- “immunity from jurisdiction for acts accomplished in the discharge of their duties, including words spoken and writings, even after such persons have ceased to be Officials of the Bank;”[bold emphasis added]
- “exemption from all Federal, cantonal and communal taxes on salaries, fees and allowances paid to them by the Bank…”
- exempt from Swiss national obligations, freedom for spouses and family members from immigration restrictions, transfer assets and properties – including internationally – with the same degree of benefit as Officials of other international organizations…”11
That’s when everything ‘clicked’. I know Patrick Wood and the caliber of his work. Second, GATA has long maintained that gold price suppression began in the timeframe circa 1994. Coincidentally, or perhaps not, that is also the same timeframe that wholesale interest rate suppression began…”
Prima Donnas of the Banking World
by Beat Balzli and Michaela Schiessl / July 08, 2009
“The BIS is a closed organization owned by the 55 central banks. The heads of these central banks travel to the Basel headquarters once every two months, and the General Meeting, the BIS’s supreme executive body, takes place once a year. The central bankers — from Alan Greenspan and his successor Ben Bernanke, to German Bundesbank President Axel Weber and Jean-Claude Trichet, the head of the European Central Bank (ECB) — are fond of the Basel meetings. When they arrive, the BIS’s dark office building at Centralbahnhof 2 in Basel suddenly comes alive. Secretaries inhabit the otherwise deserted offices of the governors, stenographers and chauffeurs stand at the ready and dark limousines wait outside.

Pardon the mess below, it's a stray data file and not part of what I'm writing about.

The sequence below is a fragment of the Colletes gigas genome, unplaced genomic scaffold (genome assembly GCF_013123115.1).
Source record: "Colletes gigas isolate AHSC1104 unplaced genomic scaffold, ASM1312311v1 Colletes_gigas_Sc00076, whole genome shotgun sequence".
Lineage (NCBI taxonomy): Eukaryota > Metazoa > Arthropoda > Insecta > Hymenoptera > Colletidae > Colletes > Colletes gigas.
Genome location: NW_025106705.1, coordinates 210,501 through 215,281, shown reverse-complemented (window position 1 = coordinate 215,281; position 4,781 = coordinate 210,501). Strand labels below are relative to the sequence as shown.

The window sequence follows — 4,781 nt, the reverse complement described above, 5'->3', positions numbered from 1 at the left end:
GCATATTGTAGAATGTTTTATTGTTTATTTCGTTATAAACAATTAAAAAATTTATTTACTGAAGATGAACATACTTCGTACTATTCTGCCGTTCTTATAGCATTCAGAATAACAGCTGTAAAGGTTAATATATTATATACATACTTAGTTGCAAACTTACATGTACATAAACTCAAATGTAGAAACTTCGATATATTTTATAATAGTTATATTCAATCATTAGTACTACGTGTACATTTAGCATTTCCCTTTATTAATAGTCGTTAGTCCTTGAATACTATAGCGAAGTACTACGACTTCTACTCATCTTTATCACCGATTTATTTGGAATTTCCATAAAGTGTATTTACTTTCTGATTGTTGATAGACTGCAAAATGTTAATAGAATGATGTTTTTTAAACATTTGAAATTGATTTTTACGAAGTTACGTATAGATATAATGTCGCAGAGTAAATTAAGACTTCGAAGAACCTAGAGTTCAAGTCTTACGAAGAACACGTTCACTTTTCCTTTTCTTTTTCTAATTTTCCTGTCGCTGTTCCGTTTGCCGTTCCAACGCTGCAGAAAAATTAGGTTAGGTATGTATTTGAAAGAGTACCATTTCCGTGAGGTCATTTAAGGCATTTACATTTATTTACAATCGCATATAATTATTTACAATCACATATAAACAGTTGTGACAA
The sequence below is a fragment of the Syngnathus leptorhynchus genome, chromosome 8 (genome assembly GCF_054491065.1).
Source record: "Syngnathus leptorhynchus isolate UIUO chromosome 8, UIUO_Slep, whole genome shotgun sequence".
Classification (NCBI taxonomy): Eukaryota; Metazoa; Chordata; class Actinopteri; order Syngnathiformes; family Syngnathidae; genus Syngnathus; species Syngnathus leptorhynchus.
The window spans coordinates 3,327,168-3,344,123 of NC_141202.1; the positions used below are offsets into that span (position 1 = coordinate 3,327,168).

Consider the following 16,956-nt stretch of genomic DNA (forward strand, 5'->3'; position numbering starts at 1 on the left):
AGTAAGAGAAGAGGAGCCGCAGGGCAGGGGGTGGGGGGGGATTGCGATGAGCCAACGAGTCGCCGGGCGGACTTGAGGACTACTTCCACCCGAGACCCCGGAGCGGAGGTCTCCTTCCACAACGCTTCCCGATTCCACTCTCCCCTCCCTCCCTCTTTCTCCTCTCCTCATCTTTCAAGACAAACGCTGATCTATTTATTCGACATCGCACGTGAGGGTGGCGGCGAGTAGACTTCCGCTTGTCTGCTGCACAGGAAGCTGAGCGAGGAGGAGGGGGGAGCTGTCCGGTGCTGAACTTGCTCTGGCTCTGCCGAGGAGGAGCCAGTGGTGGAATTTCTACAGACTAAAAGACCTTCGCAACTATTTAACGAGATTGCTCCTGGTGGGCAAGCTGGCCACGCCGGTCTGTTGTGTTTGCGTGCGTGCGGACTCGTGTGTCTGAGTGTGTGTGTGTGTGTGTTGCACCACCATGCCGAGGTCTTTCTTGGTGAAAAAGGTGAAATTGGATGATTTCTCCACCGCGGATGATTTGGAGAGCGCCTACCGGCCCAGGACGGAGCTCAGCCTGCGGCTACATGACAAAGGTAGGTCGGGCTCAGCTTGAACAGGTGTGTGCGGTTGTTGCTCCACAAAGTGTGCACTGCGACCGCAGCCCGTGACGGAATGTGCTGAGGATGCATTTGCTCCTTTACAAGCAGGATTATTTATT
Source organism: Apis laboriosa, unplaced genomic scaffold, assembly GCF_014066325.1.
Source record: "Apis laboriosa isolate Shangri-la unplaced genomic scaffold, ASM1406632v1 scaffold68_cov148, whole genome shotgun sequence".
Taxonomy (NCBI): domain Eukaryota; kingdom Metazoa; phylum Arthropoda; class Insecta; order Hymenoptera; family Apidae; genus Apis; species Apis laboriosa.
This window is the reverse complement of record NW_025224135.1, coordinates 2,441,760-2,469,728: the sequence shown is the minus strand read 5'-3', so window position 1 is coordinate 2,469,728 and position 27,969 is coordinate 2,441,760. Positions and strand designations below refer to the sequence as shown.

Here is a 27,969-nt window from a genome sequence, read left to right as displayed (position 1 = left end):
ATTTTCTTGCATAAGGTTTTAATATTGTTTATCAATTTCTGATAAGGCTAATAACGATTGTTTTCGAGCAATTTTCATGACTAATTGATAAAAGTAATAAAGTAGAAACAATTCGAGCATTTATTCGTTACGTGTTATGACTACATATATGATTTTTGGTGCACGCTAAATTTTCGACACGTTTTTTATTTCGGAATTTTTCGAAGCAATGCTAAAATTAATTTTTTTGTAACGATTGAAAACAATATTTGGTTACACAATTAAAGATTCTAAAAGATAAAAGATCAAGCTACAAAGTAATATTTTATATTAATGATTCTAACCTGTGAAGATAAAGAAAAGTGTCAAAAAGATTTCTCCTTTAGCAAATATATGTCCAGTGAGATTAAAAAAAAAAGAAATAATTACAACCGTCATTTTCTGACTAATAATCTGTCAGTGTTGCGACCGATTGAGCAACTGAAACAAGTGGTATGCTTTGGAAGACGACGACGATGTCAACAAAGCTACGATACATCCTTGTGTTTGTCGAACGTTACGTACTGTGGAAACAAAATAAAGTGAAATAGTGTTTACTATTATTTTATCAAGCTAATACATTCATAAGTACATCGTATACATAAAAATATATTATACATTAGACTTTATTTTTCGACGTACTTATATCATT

The penthouse at the top of the building, with its magnificent view of Basel, is decorated for the annual dinner, the nuclear shelter in the basement is swept out and the wine cellar is restocked with the best wines. At the BIS’s private country club, gardeners prepare the tennis courts as if a Grand Slam tournament were about to be held there. The losers of matches can find comfort in the clubhouse, where the Indonesian guest chef serves up Asian delicacies à la carte. “Central bankers can sometimes be prima donnas,” says former BIS Secretary General Gunter Baer. He remembers the commotion that erupted at one of the annual events when it became known that a certain vintage of Mouton Rothschild was unavailable.